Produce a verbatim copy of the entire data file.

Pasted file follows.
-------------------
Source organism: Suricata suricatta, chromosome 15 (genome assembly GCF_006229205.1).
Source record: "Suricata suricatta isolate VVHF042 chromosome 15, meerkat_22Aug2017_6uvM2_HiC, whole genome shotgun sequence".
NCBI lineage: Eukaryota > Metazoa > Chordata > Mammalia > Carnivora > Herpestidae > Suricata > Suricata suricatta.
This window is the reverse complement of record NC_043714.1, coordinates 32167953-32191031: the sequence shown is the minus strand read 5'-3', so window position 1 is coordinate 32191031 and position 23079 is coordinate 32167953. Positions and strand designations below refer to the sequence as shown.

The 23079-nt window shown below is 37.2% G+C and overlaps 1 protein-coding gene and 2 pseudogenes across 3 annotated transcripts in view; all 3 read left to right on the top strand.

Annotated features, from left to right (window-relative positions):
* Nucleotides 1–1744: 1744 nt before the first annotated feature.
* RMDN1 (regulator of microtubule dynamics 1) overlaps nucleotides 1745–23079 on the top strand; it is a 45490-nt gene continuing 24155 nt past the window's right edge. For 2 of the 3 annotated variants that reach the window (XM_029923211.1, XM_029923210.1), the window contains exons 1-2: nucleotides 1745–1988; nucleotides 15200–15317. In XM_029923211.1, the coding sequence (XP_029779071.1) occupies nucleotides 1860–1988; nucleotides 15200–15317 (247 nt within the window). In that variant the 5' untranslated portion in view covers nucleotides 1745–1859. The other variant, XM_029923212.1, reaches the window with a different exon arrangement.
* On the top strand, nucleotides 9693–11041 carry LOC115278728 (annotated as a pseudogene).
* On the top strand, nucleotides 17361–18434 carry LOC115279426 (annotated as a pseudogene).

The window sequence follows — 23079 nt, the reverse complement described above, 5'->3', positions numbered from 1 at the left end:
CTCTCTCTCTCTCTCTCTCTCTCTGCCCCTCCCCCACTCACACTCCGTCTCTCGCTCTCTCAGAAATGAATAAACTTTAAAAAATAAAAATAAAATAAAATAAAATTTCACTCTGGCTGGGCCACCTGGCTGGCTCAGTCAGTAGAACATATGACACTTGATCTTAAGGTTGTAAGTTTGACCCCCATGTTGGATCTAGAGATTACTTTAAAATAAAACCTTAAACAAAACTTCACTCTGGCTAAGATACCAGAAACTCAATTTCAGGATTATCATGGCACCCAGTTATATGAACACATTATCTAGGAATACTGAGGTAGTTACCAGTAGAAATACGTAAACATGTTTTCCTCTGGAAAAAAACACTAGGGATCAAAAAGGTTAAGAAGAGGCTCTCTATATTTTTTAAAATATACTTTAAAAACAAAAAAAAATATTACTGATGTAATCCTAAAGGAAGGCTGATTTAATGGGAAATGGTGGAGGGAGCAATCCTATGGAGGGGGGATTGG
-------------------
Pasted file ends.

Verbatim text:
Source organism: Suricata suricatta, chromosome 15 (genome assembly GCF_006229205.1).
Source record: "Suricata suricatta isolate VVHF042 chromosome 15, meerkat_22Aug2017_6uvM2_HiC, whole genome shotgun sequence".
NCBI lineage: Eukaryota > Metazoa > Chordata > Mammalia > Carnivora > Herpestidae > Suricata > Suricata suricatta.
This window is the reverse complement of record NC_043714.1, coordinates 32167953-32191031: the sequence shown is the minus strand read 5'-3', so window position 1 is coordinate 32191031 and position 23079 is coordinate 32167953. Positions and strand designations below refer to the sequence as shown.

The 23079-nt window shown below is 37.2% G+C and overlaps 1 protein-coding gene and 2 pseudogenes across 3 annotated transcripts in view; all 3 read left to right on the top strand.

Annotated features, from left to right (window-relative positions):
* Nucleotides 1–1744: 1744 nt before the first annotated feature.
* RMDN1 (regulator of microtubule dynamics 1) overlaps nucleotides 1745–23079 on the top strand; it is a 45490-nt gene continuing 24155 nt past the window's right edge. For 2 of the 3 annotated variants that reach the window (XM_029923211.1, XM_029923210.1), the window contains exons 1-2: nucleotides 1745–1988; nucleotides 15200–15317. In XM_029923211.1, the coding sequence (XP_029779071.1) occupies nucleotides 1860–1988; nucleotides 15200–15317 (247 nt within the window). In that variant the 5' untranslated portion in view covers nucleotides 1745–1859. The other variant, XM_029923212.1, reaches the window with a different exon arrangement.
* On the top strand, nucleotides 9693–11041 carry LOC115278728 (annotated as a pseudogene).
* On the top strand, nucleotides 17361–18434 carry LOC115279426 (annotated as a pseudogene).

The window sequence follows — 23079 nt, the reverse complement described above, 5'->3', positions numbered from 1 at the left end:
CTCTCTCTCTCTCTCTCTCTCTCTGCCCCTCCCCCACTCACACTCCGTCTCTCGCTCTCTCAGAAATGAATAAACTTTAAAAAATAAAAATAAAATAAAATAAAATTTCACTCTGGCTGGGCCACCTGGCTGGCTCAGTCAGTAGAACATATGACACTTGATCTTAAGGTTGTAAGTTTGACCCCCATGTTGGATCTAGAGATTACTTTAAAATAAAACCTTAAACAAAACTTCACTCTGGCTAAGATACCAGAAACTCAATTTCAGGATTATCATGGCACCCAGTTATATGAACACATTATCTAGGAATACTGAGGTAGTTACCAGTAGAAATACGTAAACATGTTTTCCTCTGGAAAAAAACACTAGGGATCAAAAAGGTTAAGAAGAGGCTCTCTATATTTTTTAAAATATACTTTAAAAACAAAAAAAAATATTACTGATGTAATCCTAAAGGAAGGCTGATTTAATGGGAAATGGTGGAGGGAGCAATCCTATGGAGGGGGGATTGG